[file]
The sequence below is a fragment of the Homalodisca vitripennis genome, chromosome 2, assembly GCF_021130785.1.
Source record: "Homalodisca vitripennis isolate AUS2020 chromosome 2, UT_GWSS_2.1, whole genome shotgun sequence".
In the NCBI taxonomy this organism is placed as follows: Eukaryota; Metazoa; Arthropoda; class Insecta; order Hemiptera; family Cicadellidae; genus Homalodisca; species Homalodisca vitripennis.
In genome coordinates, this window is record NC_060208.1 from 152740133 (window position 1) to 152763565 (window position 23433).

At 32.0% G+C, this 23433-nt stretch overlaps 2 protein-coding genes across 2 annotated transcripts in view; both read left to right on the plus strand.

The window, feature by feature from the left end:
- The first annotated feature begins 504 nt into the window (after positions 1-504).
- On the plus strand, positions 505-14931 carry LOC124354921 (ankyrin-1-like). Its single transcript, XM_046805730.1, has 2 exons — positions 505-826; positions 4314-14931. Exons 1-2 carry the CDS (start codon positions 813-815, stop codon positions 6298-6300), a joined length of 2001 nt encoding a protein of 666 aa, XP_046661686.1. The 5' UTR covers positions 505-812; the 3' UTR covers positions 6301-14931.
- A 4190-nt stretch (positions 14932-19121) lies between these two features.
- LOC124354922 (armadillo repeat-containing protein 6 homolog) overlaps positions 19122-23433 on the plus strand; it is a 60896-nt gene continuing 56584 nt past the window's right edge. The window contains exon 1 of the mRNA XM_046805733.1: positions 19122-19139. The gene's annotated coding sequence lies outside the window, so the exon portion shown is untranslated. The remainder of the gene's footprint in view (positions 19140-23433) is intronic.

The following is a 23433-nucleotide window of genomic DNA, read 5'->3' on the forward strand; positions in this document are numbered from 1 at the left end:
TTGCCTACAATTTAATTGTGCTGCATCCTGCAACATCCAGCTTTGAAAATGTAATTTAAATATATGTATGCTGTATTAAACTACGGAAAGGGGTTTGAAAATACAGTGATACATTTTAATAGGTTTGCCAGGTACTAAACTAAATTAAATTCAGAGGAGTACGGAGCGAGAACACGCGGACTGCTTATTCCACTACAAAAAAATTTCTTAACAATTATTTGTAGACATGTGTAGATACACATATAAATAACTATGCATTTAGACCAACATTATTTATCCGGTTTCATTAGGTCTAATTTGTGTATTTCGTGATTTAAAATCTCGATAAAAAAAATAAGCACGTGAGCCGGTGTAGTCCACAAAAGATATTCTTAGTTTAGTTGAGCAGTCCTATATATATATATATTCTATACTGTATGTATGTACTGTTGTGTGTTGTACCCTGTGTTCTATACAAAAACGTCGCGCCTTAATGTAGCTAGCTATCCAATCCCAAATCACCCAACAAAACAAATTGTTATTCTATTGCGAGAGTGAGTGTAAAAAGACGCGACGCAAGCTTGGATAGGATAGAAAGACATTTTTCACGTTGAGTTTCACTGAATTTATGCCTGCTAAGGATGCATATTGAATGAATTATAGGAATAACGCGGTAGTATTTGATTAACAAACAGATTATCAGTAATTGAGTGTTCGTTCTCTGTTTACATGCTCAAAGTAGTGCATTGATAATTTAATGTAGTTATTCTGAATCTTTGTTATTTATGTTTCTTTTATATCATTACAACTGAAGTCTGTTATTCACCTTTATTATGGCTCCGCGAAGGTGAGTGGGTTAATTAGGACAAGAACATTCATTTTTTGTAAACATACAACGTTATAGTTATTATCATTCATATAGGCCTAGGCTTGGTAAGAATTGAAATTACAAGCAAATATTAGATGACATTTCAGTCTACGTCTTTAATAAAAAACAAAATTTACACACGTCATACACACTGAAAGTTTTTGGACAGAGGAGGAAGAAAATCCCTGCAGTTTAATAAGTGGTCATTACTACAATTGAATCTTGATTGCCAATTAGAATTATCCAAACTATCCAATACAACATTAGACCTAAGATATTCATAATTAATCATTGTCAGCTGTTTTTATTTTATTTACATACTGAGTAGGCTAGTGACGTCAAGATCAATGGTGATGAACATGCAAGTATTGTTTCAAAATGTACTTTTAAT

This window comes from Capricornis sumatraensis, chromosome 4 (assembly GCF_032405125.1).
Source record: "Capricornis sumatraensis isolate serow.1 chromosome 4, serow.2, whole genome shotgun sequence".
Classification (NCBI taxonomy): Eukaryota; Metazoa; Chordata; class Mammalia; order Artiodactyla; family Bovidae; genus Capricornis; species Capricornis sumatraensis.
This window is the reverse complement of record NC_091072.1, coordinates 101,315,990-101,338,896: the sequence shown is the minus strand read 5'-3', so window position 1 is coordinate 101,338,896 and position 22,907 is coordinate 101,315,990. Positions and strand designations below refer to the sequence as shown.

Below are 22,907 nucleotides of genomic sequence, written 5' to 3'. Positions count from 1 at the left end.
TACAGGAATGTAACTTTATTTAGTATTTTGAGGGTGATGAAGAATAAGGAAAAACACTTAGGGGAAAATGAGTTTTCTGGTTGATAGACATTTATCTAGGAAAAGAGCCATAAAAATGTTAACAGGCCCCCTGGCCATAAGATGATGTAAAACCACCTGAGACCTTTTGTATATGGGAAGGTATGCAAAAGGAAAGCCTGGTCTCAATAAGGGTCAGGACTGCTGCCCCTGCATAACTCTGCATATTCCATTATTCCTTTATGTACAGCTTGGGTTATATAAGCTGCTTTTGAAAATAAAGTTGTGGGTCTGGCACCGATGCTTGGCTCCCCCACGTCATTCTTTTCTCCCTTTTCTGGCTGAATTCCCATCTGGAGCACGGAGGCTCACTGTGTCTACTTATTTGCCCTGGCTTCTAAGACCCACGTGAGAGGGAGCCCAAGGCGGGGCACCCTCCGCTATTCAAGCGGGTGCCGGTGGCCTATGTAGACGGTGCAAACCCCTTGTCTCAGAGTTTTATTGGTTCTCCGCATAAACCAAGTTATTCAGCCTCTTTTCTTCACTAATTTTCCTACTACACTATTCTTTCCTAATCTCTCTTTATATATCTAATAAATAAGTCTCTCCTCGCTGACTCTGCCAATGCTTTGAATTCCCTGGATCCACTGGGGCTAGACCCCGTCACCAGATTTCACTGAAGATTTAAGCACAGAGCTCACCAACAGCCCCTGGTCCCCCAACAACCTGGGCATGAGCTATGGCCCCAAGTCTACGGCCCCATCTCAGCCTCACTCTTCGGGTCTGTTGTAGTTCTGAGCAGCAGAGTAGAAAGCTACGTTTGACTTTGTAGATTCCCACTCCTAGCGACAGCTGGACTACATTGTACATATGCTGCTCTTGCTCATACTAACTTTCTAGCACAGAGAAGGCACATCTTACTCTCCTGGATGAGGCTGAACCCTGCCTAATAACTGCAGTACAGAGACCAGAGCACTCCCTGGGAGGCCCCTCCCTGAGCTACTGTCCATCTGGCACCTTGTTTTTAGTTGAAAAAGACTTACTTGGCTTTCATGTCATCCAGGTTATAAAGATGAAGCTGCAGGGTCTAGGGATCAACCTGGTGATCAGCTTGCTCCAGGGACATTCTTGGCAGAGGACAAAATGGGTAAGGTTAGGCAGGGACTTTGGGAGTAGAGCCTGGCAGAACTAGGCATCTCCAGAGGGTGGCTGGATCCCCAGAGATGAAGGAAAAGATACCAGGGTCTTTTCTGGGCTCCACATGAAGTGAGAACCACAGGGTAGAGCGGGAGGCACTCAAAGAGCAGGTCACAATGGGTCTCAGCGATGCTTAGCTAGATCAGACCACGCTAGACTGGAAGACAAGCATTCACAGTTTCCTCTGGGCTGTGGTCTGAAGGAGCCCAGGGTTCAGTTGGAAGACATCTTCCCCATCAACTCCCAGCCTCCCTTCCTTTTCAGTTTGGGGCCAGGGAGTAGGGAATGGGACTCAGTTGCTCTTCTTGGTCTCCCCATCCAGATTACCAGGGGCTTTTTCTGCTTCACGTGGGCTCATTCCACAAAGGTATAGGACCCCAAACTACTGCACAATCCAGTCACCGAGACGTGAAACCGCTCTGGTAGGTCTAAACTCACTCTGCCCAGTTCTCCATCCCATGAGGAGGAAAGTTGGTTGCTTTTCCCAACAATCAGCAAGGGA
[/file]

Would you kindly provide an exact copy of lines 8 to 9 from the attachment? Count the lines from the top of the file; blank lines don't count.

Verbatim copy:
- On the plus strand, positions 505-14931 carry LOC124354921 (ankyrin-1-like). Its single transcript, XM_046805730.1, has 2 exons — positions 505-826; positions 4314-14931. Exons 1-2 carry the CDS (start codon positions 813-815, stop codon positions 6298-6300), a joined length of 2001 nt encoding a protein of 666 aa, XP_046661686.1. The 5' UTR covers positions 505-812; the 3' UTR covers positions 6301-14931.
- A 4190-nt stretch (positions 14932-19121) lies between these two features.